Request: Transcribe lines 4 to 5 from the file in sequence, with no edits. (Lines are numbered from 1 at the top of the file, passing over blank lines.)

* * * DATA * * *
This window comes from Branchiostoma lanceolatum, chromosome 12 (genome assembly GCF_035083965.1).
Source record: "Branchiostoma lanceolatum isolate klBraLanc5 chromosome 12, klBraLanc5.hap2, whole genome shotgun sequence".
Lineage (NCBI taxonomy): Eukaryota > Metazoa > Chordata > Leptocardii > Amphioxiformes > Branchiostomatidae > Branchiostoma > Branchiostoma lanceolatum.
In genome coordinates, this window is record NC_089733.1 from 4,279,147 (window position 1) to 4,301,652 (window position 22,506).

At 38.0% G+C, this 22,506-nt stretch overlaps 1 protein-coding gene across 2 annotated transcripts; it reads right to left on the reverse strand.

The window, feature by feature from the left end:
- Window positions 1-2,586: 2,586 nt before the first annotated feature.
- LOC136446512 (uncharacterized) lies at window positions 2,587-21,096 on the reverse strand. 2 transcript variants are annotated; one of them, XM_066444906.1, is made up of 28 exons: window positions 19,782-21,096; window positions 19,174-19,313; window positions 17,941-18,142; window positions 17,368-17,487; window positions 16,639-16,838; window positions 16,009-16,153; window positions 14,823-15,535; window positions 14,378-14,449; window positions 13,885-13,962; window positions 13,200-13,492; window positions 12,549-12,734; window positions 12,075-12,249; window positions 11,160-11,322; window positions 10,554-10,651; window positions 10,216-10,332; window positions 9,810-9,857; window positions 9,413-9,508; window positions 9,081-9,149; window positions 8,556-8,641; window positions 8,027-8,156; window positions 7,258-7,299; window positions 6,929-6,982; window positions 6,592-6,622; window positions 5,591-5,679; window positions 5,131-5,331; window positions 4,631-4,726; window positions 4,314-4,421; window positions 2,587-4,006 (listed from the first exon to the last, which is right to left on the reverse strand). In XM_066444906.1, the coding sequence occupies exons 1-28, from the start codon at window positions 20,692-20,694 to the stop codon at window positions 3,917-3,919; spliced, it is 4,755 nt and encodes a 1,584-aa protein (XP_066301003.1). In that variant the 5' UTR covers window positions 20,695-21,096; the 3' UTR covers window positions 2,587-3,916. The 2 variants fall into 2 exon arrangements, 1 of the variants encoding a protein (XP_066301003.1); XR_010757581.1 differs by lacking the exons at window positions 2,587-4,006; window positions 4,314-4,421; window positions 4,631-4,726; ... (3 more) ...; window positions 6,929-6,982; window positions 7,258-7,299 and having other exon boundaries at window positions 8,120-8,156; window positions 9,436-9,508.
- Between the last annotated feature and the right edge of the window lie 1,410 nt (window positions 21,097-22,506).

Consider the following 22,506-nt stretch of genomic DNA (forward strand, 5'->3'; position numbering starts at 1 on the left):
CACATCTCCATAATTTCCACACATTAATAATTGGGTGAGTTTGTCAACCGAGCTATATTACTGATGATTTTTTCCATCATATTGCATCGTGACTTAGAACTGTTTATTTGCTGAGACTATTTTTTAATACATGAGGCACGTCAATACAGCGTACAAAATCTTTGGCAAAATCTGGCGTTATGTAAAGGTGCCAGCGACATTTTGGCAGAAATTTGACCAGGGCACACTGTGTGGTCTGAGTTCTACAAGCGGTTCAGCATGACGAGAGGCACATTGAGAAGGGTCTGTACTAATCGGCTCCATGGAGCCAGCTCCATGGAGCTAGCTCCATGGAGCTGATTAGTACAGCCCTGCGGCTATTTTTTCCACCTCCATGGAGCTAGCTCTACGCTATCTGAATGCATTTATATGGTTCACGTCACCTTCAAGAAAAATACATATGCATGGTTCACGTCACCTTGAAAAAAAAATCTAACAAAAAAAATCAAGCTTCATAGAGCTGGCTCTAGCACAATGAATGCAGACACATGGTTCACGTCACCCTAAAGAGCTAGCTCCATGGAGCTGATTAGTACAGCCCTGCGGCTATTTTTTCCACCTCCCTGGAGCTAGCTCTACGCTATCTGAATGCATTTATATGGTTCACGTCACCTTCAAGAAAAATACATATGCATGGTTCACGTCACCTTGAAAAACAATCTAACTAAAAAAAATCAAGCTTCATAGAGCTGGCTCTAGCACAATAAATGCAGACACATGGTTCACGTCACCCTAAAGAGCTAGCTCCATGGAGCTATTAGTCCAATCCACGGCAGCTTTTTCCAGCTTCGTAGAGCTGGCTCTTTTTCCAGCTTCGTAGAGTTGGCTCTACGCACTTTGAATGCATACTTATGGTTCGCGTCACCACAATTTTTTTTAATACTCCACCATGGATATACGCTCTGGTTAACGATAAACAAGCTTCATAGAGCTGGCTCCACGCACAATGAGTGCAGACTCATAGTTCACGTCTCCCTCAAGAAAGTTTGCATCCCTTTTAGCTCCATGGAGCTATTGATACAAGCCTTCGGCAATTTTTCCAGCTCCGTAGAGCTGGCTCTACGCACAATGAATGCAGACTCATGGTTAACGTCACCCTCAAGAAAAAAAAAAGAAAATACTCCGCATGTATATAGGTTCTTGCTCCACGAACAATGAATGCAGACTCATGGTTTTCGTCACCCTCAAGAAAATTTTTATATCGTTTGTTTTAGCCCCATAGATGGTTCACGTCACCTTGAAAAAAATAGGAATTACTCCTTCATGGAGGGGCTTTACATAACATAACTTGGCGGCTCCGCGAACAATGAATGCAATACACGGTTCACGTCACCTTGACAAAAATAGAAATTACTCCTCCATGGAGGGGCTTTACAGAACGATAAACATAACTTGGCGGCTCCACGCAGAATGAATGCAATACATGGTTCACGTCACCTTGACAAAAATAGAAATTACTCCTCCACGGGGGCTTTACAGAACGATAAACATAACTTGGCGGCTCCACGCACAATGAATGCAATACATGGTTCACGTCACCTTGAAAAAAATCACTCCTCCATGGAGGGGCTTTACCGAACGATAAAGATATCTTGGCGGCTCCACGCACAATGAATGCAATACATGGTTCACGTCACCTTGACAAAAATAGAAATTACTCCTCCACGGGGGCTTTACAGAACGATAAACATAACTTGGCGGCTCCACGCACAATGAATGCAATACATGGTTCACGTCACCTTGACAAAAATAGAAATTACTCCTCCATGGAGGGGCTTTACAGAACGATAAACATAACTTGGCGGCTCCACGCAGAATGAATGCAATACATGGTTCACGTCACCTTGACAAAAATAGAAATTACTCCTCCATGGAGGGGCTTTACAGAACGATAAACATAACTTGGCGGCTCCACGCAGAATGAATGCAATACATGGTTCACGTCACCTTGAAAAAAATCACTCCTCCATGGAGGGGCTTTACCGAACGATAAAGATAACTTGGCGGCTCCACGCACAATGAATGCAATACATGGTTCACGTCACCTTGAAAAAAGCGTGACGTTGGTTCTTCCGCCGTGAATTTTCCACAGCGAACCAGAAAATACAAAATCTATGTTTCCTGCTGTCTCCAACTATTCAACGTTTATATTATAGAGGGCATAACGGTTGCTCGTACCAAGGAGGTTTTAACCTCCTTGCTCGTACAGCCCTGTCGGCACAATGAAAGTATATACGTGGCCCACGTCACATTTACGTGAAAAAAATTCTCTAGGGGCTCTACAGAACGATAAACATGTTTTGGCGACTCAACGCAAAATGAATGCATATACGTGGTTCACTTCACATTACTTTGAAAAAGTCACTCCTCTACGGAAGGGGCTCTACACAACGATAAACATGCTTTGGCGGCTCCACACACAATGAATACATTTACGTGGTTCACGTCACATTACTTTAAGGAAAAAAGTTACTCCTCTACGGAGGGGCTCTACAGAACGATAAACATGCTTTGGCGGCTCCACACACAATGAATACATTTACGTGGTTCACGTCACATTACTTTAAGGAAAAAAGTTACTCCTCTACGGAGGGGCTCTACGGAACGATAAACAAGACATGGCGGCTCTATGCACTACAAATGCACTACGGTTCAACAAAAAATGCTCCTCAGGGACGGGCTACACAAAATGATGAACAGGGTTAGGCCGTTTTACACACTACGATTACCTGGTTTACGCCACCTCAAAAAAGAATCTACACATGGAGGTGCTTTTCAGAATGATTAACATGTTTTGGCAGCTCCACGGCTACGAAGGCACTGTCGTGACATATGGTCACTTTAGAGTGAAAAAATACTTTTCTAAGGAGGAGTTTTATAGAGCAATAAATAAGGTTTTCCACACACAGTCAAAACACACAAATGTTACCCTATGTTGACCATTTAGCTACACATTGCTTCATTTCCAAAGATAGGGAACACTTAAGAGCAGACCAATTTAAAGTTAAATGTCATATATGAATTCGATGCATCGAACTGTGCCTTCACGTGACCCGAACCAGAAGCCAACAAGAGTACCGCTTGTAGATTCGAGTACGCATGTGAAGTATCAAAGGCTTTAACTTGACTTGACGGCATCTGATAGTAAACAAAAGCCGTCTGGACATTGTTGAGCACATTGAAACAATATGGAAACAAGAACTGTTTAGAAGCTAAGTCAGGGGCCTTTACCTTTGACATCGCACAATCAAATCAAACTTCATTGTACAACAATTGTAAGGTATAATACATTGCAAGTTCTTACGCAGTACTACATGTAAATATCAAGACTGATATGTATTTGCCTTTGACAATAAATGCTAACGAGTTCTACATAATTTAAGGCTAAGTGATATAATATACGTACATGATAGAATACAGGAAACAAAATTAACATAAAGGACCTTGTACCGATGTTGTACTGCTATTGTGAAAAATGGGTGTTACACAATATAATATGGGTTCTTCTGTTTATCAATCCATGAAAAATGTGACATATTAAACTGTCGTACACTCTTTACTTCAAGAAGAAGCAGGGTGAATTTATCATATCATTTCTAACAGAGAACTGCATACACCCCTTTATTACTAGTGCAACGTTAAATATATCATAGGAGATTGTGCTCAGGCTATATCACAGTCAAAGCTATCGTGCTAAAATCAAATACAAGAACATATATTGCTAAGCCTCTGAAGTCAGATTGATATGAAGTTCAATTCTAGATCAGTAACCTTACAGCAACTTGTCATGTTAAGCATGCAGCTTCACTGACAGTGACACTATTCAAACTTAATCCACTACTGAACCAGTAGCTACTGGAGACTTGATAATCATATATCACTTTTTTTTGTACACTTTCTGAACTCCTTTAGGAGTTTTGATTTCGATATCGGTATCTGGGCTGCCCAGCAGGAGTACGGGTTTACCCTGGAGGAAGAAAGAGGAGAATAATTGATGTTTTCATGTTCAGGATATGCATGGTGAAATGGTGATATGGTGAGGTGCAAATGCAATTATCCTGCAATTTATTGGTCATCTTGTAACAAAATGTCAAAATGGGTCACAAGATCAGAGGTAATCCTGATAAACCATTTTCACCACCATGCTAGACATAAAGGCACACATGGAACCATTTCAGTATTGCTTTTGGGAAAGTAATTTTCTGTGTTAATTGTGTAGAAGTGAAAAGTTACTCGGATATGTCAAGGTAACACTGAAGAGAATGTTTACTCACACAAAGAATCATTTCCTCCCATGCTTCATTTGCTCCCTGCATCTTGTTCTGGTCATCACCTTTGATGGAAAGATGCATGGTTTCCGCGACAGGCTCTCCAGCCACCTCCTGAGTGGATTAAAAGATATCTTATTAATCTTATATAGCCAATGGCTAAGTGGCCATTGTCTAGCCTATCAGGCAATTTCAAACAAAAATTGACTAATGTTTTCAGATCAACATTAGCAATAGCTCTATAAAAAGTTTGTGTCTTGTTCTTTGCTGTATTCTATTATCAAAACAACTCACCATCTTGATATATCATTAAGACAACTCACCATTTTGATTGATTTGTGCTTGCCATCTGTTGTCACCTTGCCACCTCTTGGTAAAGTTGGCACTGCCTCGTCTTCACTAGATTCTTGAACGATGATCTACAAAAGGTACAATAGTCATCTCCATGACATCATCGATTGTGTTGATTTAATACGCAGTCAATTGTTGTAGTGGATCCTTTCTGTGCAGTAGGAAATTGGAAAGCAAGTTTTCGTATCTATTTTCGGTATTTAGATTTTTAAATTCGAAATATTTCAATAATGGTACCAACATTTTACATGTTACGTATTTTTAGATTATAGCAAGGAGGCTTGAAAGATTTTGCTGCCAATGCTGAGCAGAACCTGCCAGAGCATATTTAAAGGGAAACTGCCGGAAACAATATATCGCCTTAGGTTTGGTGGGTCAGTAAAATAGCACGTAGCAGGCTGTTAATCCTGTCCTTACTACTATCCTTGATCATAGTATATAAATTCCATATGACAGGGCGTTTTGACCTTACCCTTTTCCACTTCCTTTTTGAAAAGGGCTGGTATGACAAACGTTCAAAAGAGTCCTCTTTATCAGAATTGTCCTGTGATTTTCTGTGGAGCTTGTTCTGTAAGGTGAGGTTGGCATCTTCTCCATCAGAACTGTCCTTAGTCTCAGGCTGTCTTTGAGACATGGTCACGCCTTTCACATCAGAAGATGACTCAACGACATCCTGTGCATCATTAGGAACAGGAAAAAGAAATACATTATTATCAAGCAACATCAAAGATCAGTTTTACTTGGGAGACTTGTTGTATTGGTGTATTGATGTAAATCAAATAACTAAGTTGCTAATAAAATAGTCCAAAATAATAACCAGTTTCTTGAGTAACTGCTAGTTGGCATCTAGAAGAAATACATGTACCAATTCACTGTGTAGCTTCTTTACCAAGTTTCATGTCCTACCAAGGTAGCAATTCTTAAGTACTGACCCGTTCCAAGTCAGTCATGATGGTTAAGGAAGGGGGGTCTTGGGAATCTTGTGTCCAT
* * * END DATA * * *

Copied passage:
In genome coordinates, this window is record NC_089733.1 from 4,279,147 (window position 1) to 4,301,652 (window position 22,506).

At 38.0% G+C, this 22,506-nt stretch overlaps 1 protein-coding gene across 2 annotated transcripts; it reads right to left on the reverse strand.